COLUMN: Protect yourself from online scams

There are so many people falling victim to scams recently. The key to spotting and avoiding scams is knowing what to look for.

When the phone rings and you hear an operator saying they are from Talk Talk, Microsoft, or any other place of business, stop and ask yourself why they are calling you. The computer scammers start out their conversation in the same way. They want to speed up your computer or internet. Speed is the clue.

They tell you they are calling about your Windows computer. How do they know you have a computer? Secondly there is no such thing as a Windows computer. Windows is a Microsoft product designed for computers, but, Windows does not have a branded computer. Also, Microsoft has no way of knowing your phone number and will not call you unless you call them and ask for a call back.

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The Microsoft Scam is pretty clever in that it says “your computer is running slow because it has viruses on it”. Microsoft does not monitor your computer for viruses, so they would not know this. Watch for things like this.

The Talk Talk scam works similar. They also want to take control of your computer but they claim that this is to configure your settings for an update to your router or to boost your signal and make the internet faster, and who does not want faster internet? Thus the person allows them to take over the computer in good faith that they will get faster internet. The result is a lot like the Microsoft scam. In the end you have a virus on your computer and you are facing a bill at your local computer shop for virus removal.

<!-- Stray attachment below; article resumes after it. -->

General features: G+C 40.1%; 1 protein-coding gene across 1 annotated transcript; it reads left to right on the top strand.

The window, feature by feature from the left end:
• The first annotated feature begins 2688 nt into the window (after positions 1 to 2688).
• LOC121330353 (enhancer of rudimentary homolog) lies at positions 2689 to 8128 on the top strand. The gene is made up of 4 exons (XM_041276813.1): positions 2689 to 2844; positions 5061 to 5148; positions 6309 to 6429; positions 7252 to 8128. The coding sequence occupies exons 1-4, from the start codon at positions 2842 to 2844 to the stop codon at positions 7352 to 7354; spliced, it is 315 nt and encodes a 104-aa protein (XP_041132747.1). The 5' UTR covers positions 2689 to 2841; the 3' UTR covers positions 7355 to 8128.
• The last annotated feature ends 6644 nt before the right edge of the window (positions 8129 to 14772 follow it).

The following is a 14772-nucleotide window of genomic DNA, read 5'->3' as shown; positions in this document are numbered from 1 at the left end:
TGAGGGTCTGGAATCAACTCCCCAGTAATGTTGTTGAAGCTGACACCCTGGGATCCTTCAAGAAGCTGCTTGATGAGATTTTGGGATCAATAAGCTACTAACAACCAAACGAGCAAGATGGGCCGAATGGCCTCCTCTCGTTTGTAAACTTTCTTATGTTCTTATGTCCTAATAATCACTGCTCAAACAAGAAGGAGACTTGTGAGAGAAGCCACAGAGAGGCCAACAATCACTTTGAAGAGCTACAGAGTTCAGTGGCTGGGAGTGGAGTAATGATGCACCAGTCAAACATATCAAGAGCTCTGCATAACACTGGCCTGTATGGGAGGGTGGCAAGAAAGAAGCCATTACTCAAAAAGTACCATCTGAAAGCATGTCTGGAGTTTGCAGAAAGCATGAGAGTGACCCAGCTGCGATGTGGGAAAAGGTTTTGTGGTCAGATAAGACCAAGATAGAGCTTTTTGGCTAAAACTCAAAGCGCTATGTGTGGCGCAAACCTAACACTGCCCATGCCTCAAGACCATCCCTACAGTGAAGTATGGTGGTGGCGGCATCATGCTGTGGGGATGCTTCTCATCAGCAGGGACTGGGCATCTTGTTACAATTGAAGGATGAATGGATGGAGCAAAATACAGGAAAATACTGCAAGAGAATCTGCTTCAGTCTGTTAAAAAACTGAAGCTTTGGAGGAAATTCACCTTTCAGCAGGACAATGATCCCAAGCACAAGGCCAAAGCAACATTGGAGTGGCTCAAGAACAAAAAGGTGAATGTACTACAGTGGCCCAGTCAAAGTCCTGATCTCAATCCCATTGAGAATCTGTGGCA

Scams come in all shapes and sizes. Some of them are via email. A recent one has surfaced from Lancashire Police saying a fine is due and they send their invoice in a word document. First, why would you owe money to the police in another county, and second, if you send an invoice you do it in a PDF format so that no changes can be made to it.

Also, some scams come as a pop up that won’t go away. These are usually cleverly disguised with a picture of Queen Elizabeth II and a police officer. They state you have been looking at child porn and offer a way to pay your way out of it. If you see this, turn off your computer and take it to a professional.

Protect yourself by knowing the facts. If it looks suspicious don’t open it. If it sounds suspicious, hang up. When in doubt, take it to an expert.